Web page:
Terminal Velocity - 'wet paint'


In the beginning there was only ONE terminal velocity. The one velocity that ruled them all - 120mph. Back then, we were all flat flying in the standard ‘French Frog’ position.

Nowadays there are many terminals, and of course, we haven’t explored all of them yet.  Recent head down speed comps have clocked competitors at 530kph (330mph) near the end of their dive. Very, very fast, but incredibly, they are still accelerating at this point. Tandem masters who are a bit slow in throwing out the drogue can reach 275kph (170mph).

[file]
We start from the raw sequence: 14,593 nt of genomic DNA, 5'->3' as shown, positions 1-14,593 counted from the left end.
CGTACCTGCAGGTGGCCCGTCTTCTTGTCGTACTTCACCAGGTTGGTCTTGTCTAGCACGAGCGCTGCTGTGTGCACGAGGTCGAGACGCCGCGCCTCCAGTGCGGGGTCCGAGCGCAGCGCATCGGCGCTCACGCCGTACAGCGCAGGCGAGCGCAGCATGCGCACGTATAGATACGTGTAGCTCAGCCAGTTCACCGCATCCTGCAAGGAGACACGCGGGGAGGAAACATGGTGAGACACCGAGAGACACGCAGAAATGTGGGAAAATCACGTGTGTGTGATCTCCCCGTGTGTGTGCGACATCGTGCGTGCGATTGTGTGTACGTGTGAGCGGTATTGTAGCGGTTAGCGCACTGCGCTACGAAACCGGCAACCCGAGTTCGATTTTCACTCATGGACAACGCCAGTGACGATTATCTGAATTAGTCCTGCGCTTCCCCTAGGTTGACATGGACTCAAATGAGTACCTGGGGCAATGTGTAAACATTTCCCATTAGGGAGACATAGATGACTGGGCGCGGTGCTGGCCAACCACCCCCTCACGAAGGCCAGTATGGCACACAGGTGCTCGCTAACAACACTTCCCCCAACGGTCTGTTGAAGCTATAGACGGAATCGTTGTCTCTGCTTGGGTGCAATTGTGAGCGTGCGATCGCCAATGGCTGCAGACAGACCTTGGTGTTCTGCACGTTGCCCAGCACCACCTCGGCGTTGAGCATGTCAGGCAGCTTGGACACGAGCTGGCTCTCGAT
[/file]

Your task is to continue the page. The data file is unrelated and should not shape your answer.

On his record breaking jump, Felix Baumgartner become the first person to break the speed of sound without the aid of any mechanical device and achieved a terminal of around 1360kph (845mph or Mach 1.25) in the rarefied atmosphere at 100,000‘. Every weekend, VRW enthusiasts are regularly achieving up to 300kph (185mph).

It’s not just the maximum we are interested in though. In wing suit flying we are often working towards minimising our terminal velocity to achieve longer air times, cover more distance, fly through natural rock formations and even land on a pile of cardboard boxes...

Terminal velocity is a vital aspect of our sport and so deserves it’s own series of tees. This is number one in the series, numero uno, ichiban...